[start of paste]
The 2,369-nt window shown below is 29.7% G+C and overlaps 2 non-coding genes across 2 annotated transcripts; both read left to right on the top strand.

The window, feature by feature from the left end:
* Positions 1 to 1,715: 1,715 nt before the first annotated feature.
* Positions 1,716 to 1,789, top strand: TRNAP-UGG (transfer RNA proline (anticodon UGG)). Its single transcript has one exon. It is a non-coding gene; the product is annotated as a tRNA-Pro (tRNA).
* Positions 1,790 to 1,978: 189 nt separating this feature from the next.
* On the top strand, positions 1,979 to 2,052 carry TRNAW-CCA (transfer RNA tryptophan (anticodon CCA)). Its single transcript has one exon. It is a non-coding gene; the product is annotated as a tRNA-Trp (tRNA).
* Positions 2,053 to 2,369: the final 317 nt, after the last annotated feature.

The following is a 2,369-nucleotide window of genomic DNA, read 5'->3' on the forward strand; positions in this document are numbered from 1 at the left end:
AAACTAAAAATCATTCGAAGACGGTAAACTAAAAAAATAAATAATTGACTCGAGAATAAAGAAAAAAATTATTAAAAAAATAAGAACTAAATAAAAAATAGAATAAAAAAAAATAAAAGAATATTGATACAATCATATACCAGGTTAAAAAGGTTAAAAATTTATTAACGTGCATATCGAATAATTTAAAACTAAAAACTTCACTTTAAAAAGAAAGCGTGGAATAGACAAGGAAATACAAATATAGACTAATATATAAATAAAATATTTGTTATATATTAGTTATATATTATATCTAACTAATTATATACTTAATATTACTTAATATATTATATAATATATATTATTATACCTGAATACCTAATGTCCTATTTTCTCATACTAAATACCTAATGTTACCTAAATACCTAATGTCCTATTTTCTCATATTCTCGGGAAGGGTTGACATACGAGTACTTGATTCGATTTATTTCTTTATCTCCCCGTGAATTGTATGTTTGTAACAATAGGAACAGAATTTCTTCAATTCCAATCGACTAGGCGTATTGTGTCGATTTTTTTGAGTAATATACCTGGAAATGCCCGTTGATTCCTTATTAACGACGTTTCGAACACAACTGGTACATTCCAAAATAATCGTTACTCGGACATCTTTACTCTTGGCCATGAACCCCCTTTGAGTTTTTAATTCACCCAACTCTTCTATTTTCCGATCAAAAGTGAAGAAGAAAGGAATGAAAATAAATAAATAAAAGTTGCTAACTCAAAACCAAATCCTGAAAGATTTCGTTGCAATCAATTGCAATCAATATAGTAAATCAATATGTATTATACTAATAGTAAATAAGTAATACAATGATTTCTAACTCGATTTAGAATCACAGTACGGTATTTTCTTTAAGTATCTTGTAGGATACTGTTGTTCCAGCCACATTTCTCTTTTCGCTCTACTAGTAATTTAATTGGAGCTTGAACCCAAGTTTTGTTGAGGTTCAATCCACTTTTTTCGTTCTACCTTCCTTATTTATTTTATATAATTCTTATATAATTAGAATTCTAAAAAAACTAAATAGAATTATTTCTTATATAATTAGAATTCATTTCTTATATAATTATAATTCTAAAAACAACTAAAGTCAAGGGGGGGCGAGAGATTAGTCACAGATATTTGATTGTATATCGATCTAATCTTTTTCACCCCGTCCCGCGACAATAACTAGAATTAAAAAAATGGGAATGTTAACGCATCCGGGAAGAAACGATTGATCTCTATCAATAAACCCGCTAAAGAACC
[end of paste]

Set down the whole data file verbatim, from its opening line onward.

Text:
The 2,369-nt window shown below is 29.7% G+C and overlaps 2 non-coding genes across 2 annotated transcripts; both read left to right on the top strand.

The window, feature by feature from the left end:
* Positions 1 to 1,715: 1,715 nt before the first annotated feature.
* Positions 1,716 to 1,789, top strand: TRNAP-UGG (transfer RNA proline (anticodon UGG)). Its single transcript has one exon. It is a non-coding gene; the product is annotated as a tRNA-Pro (tRNA).
* Positions 1,790 to 1,978: 189 nt separating this feature from the next.
* On the top strand, positions 1,979 to 2,052 carry TRNAW-CCA (transfer RNA tryptophan (anticodon CCA)). Its single transcript has one exon. It is a non-coding gene; the product is annotated as a tRNA-Trp (tRNA).
* Positions 2,053 to 2,369: the final 317 nt, after the last annotated feature.

The following is a 2,369-nucleotide window of genomic DNA, read 5'->3' on the forward strand; positions in this document are numbered from 1 at the left end:
AAACTAAAAATCATTCGAAGACGGTAAACTAAAAAAATAAATAATTGACTCGAGAATAAAGAAAAAAATTATTAAAAAAATAAGAACTAAATAAAAAATAGAATAAAAAAAAATAAAAGAATATTGATACAATCATATACCAGGTTAAAAAGGTTAAAAATTTATTAACGTGCATATCGAATAATTTAAAACTAAAAACTTCACTTTAAAAAGAAAGCGTGGAATAGACAAGGAAATACAAATATAGACTAATATATAAATAAAATATTTGTTATATATTAGTTATATATTATATCTAACTAATTATATACTTAATATTACTTAATATATTATATAATATATATTATTATACCTGAATACCTAATGTCCTATTTTCTCATACTAAATACCTAATGTTACCTAAATACCTAATGTCCTATTTTCTCATATTCTCGGGAAGGGTTGACATACGAGTACTTGATTCGATTTATTTCTTTATCTCCCCGTGAATTGTATGTTTGTAACAATAGGAACAGAATTTCTTCAATTCCAATCGACTAGGCGTATTGTGTCGATTTTTTTGAGTAATATACCTGGAAATGCCCGTTGATTCCTTATTAACGACGTTTCGAACACAACTGGTACATTCCAAAATAATCGTTACTCGGACATCTTTACTCTTGGCCATGAACCCCCTTTGAGTTTTTAATTCACCCAACTCTTCTATTTTCCGATCAAAAGTGAAGAAGAAAGGAATGAAAATAAATAAATAAAAGTTGCTAACTCAAAACCAAATCCTGAAAGATTTCGTTGCAATCAATTGCAATCAATATAGTAAATCAATATGTATTATACTAATAGTAAATAAGTAATACAATGATTTCTAACTCGATTTAGAATCACAGTACGGTATTTTCTTTAAGTATCTTGTAGGATACTGTTGTTCCAGCCACATTTCTCTTTTCGCTCTACTAGTAATTTAATTGGAGCTTGAACCCAAGTTTTGTTGAGGTTCAATCCACTTTTTTCGTTCTACCTTCCTTATTTATTTTATATAATTCTTATATAATTAGAATTCTAAAAAAACTAAATAGAATTATTTCTTATATAATTAGAATTCATTTCTTATATAATTATAATTCTAAAAACAACTAAAGTCAAGGGGGGGCGAGAGATTAGTCACAGATATTTGATTGTATATCGATCTAATCTTTTTCACCCCGTCCCGCGACAATAACTAGAATTAAAAAAATGGGAATGTTAACGCATCCGGGAAGAAACGATTGATCTCTATCAATAAACCCGCTAAAGAACC